I always enjoy walking the land of an ancestor.  Our footsteps meet for a moment in time with the hope we’ll spend eternity together someday.  Thank you Janice for taking time to carry me to this special place in Williamson County.

Gary between the headstones of Thomas and Elizabeth Gibson Blackwell in Franklin, TN

Gary between the headstones of Thomas and Elizabeth Gibson Blackwell in Franklin, TN

Like a flash Janice whisked me away to a subdivision near where she lives.  I had heard about this place and seen pictures of it online but this was my first visit.  Here among ranch-style houses on nice sized lots we parked in a driveway.  We weren’t here to visit the owner or his neighbors.  We were here to visit the cemetery in their back yards!  Tucked up under a tree in the back right corner was the final resting place of our 4th great-grandparents Thomas and Elizabeth Gibson Blackwell. The Blackwell’s son William, said to be one of the first physicians in Williamson County, is also buried here along with a few other family members and according to the property owner/caretaker about five beloved pets.  This land also once felt the fall of ancestors’ footsteps.  What a privilege for me to walk it as well.

Gary with the Mills

Gary with the Mills

Dennis Mills classic car and trophy from previous weekend.

Dennis Mills classic car and trophy from the previous weekend.

Janice and I actually met online this past March through Find a Grave.  She wasn’t raised in the county and isn’t kin to as many people as Pam, but I think she knows most of the people.  She met many of them serving for years as a school board member.  We share a rich heritage in the county through our Neely, Blackwell and Gibson families.  Now that Janice is retired, she has more time for genealogy.  She’s full of life and lives it to the fullest.  She and her family were fun and funny.  I enjoyed their hospitality.  I can’t wait to go back.

Genealogy Trip Tip   

When my wife Dee and I visited the Williamson County Archives in 2013, I found a deed abstract for some land on McCrory Creek between my 3rd great-grandfather John Roberts and Jesse Weathers in the year 1811.  Names were mentioned but like many genealogical abstracts, specific points and measurements were not given.  When I searched for a copy of the original I was disappointed to find it missing from the records.  I learned through others that this land was part of a land grant given to James Moore.  He was a Major General in the Revolutionary War and granted for his service 12,000 acres of land in today’s Williamson County.  That’s a lot of land in which to find my ancestors small parcel.  Why was it so important to me?  I believe this is the most likely burial site for my 3 x great-grandparents John and Rebecca Sammons Roberts.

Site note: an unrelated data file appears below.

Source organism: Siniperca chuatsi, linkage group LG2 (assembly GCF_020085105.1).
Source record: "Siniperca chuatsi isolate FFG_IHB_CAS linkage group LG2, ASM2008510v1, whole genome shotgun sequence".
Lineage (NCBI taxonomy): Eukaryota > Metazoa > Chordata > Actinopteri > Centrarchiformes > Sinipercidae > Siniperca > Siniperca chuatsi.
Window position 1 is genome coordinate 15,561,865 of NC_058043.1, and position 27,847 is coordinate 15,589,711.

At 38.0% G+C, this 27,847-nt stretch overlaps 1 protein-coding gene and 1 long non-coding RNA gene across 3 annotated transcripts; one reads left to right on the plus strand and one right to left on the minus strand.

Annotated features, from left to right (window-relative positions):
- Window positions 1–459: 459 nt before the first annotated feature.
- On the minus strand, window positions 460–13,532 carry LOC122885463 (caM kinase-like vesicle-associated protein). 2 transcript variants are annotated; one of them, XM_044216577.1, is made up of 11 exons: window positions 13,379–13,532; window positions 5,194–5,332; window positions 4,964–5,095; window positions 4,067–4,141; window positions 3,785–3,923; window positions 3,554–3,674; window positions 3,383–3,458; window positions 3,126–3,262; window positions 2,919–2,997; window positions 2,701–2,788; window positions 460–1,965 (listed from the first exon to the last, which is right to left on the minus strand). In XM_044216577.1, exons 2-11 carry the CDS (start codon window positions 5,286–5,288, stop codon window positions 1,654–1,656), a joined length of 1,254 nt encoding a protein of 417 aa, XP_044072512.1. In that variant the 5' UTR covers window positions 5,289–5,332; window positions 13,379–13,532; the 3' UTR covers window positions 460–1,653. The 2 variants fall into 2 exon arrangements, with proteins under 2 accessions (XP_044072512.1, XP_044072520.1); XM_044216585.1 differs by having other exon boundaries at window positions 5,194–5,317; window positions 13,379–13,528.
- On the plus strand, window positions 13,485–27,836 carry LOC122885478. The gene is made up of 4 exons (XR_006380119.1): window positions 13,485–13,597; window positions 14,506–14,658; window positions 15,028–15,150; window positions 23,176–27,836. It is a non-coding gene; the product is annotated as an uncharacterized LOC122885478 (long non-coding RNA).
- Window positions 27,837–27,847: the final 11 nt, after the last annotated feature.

While in the Archives last week I located and obtained a copy of an original deed which until then I had only had an abstract.  This was one of my top “targets” for this most recent trip to the Archives.  It was a deed gift from John Roberts Sr. to his son John Roberts Jr. in 1823.  It was made not long before Senior died.  He also gave a deed gift to his daughter Frances “Fanny” Roberts who would marry Alfred G. Tatum in 1824 within three months following her father’s death.  Based on later records, I believe these two children would assume the principle care of their mother and the original property.  These two deeds together described the property owned by John and Rebecca Roberts on the “headwaters of McCrory Creek”.  I found more records of James Moore, while living in Washington County, TN, assigning land to many people in Williamson County.  One of those men was Samuel Jackson, a distant cousin of General Andrew Jackson.  The cousins would later have a dispute over land and Andrew would run Samuel through with a cane sword.  (Another story for another time) I was then able to find a copy of an original deed between Samuel Jackson and Jesse Weathers from 1806.  Does that name sound familiar?  Based on the physical description of the land from the two gift deeds to the Roberts children and the description of the 1806 deed between Jackson and Weathers, I believe these two properties are the same property.  I do love it when a plan comes together.

I’m prepared now to work my way forward through the deed records with the hopes of finding the exact location of this parcel of land in today’s records.

A Small Sample                 

These few deeds represent a small sampling of the documents I collected from my half day in the Archives.  I left feeling thoroughly blessed.  Plan your work.  Work your plan.

This post represents a very small expression of my appreciation for “new” cousins and the fun I had with the Fishers and Mills.  I’ve told you only a small part of it.  Some because of time and space and some because my cousin Janice said, “Remember Gary, what happens in Franklin stays in Franklin!”  I can’t wait to get back.

Janice Mills and Denny's other ride.

Janice Mills with Denny’s other classic.

Unwrapping Family

When it comes to present day family, we’re generally pulled in one of two directions.

  1. The family I grew up in was near perfect and that’s the way family should be.
  2. The family I grew up in was a mess and I wouldn’t wish that on anyone.

These are not correct but they’re the directions in which most of us are pulled.